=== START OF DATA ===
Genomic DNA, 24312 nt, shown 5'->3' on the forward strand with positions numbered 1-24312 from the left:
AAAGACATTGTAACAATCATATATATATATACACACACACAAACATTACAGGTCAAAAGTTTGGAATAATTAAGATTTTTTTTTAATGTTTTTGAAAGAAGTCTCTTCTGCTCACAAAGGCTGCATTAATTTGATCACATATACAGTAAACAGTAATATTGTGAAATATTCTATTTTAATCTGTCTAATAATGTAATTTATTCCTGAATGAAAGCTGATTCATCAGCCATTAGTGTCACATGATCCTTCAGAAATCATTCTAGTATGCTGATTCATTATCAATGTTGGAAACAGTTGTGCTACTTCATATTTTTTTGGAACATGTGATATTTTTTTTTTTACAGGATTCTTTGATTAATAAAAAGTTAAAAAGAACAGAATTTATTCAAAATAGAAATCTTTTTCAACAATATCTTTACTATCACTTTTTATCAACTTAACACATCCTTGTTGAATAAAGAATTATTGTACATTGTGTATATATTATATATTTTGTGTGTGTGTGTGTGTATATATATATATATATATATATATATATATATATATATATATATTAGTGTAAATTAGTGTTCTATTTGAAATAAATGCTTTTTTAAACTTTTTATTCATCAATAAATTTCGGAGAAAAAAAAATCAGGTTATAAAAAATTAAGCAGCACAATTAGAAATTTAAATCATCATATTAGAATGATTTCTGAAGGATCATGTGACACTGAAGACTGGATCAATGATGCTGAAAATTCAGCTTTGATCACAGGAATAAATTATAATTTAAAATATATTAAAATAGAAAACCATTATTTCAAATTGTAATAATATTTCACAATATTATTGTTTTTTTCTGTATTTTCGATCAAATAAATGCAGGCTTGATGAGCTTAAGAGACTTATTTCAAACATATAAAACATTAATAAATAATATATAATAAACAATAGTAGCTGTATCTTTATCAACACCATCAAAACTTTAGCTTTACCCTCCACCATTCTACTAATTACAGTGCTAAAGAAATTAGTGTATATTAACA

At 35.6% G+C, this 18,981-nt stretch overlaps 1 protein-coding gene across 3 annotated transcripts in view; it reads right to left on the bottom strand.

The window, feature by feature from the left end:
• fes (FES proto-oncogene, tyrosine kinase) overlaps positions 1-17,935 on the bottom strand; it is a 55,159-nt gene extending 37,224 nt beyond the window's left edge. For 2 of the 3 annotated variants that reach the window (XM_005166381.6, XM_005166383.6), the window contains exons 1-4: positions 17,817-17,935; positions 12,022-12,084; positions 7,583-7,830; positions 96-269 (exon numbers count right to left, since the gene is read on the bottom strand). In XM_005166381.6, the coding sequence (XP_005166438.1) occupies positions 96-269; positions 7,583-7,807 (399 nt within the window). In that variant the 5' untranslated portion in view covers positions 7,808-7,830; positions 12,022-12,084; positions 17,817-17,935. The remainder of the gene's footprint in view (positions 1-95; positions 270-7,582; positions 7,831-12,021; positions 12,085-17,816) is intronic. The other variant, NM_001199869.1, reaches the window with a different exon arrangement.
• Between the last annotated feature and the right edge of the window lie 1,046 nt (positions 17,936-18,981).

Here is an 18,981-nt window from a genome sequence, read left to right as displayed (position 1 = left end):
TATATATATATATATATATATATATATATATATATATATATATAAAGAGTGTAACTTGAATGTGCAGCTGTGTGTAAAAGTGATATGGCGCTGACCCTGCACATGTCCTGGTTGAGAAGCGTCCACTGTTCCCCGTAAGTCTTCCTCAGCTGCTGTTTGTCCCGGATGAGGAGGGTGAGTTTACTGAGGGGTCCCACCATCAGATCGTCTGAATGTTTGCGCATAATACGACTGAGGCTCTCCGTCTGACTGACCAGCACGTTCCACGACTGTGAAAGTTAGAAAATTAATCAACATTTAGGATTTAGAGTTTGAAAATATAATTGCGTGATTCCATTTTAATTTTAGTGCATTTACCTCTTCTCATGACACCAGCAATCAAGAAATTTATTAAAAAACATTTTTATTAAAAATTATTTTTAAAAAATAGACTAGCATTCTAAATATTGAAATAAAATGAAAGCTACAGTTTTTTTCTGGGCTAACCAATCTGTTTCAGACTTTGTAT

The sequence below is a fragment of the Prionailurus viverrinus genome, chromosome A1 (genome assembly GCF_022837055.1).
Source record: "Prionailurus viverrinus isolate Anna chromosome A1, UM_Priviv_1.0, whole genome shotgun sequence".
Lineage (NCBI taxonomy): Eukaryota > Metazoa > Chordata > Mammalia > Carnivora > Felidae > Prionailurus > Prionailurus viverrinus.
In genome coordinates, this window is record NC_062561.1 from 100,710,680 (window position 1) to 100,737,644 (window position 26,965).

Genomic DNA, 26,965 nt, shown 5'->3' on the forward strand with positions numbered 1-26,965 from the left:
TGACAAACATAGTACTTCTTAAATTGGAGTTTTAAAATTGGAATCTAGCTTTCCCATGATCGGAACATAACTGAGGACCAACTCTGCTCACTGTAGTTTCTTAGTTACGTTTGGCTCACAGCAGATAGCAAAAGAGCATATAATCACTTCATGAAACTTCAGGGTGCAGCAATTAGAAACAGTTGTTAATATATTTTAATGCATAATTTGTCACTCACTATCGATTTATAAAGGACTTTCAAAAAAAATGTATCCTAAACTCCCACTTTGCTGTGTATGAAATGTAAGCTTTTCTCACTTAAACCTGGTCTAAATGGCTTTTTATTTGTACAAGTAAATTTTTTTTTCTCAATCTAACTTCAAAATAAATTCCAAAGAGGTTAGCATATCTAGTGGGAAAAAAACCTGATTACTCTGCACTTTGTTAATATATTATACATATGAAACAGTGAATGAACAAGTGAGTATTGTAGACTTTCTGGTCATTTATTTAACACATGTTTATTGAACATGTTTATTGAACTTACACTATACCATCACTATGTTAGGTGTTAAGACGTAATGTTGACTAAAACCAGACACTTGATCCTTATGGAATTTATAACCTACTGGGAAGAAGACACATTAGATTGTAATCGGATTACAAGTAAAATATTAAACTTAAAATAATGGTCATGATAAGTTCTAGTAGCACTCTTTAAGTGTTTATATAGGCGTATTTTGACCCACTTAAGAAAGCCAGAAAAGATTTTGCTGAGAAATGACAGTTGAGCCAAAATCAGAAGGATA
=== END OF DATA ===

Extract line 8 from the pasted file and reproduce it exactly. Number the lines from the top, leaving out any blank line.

TATATATATATATATATATATATATATATATATATATATATATAAAGAGTGTAACTTGAATGTGCAGCTGTGTGTAAAAGTGATATGGCGCTGACCCTGCACATGTCCTGGTTGAGAAGCGTCCACTGTTCCCCGTAAGTCTTCCTCAGCTGCTGTTTGTCCCGGATGAGGAGGGTGAGTTTACTGAGGGGTCCCACCATCAGATCGTCTGAATGTTTGCGCATAATACGACTGAGGCTCTCCGTCTGACTGACCAGCACGTTCCACGACTGTGAAAGTTAGAAAATTAATCAACATTTAGGATTTAGAGTTTGAAAATATAATTGCGTGATTCCATTTTAATTTTAGTGCATTTACCTCTTCTCATGACACCAGCAATCAAGAAATTTATTAAAAAACATTTTTATTAAAAATTATTTTTAAAAAATAGACTAGCATTCTAAATATTGAAATAAAATGAAAGCTACAGTTTTTTTCTGGGCTAACCAATCTGTTTCAGACTTTGTAT